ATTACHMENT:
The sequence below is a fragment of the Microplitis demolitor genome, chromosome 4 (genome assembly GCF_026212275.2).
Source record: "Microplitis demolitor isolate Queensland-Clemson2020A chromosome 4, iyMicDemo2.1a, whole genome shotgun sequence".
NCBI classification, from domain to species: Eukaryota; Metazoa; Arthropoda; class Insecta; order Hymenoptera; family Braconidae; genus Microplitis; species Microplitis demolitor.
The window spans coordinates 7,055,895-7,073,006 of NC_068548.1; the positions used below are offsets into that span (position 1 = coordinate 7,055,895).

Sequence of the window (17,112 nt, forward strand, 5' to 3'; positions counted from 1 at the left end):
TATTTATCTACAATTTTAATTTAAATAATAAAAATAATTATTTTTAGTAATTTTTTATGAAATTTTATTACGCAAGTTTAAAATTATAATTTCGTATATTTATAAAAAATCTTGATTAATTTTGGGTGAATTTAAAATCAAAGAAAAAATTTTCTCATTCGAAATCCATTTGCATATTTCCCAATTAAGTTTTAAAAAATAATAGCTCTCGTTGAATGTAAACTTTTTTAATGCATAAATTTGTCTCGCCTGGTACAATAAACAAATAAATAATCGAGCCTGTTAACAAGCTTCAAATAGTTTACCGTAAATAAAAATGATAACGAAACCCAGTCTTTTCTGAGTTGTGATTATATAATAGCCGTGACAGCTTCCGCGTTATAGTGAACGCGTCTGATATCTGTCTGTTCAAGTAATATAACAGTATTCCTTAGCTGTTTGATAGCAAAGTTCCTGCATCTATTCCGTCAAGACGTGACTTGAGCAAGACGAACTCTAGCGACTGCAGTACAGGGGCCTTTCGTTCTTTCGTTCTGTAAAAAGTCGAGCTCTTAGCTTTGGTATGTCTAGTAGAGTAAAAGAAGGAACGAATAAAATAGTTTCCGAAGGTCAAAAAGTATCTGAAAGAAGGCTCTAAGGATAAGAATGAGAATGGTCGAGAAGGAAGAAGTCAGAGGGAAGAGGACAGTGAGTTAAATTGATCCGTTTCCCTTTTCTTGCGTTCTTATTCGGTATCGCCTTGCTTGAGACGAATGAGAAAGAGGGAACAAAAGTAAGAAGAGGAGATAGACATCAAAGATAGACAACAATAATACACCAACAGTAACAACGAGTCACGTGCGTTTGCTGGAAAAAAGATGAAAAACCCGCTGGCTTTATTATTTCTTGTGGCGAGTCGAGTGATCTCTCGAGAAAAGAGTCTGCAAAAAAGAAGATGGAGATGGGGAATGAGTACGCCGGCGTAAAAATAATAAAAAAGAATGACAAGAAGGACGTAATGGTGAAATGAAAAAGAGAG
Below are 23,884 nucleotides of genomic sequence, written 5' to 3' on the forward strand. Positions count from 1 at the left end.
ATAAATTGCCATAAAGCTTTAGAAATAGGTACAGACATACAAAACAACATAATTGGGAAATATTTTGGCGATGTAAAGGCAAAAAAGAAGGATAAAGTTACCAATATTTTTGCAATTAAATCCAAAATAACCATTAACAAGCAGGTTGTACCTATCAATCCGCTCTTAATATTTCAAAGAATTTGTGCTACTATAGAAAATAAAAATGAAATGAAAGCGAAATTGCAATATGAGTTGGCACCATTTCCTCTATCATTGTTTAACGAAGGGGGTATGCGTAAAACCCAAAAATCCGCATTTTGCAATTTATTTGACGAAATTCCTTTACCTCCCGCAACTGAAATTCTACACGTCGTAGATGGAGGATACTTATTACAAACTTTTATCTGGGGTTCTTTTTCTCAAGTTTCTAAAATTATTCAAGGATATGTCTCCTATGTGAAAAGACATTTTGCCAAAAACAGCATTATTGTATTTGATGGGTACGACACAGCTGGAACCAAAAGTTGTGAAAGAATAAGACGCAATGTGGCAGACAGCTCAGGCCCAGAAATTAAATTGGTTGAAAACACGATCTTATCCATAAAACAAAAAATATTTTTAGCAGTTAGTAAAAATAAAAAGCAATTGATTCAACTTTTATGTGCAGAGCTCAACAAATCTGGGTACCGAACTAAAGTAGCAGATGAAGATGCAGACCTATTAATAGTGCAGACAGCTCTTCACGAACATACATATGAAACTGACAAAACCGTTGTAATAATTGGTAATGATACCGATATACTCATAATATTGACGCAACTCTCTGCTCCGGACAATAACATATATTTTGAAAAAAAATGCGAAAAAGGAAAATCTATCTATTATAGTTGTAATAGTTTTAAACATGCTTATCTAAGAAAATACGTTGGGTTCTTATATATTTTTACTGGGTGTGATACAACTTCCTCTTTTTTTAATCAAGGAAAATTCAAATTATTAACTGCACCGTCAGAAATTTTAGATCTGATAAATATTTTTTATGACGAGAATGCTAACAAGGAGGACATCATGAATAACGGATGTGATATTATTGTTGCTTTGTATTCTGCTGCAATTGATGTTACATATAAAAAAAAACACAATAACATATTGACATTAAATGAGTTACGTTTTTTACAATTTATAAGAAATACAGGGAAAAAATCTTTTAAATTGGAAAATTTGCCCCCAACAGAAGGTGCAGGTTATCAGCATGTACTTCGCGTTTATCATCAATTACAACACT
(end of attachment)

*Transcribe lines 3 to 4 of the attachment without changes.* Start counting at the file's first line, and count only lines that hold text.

NCBI classification, from domain to species: Eukaryota; Metazoa; Arthropoda; class Insecta; order Hymenoptera; family Braconidae; genus Microplitis; species Microplitis demolitor.
The window spans coordinates 7,055,895-7,073,006 of NC_068548.1; the positions used below are offsets into that span (position 1 = coordinate 7,055,895).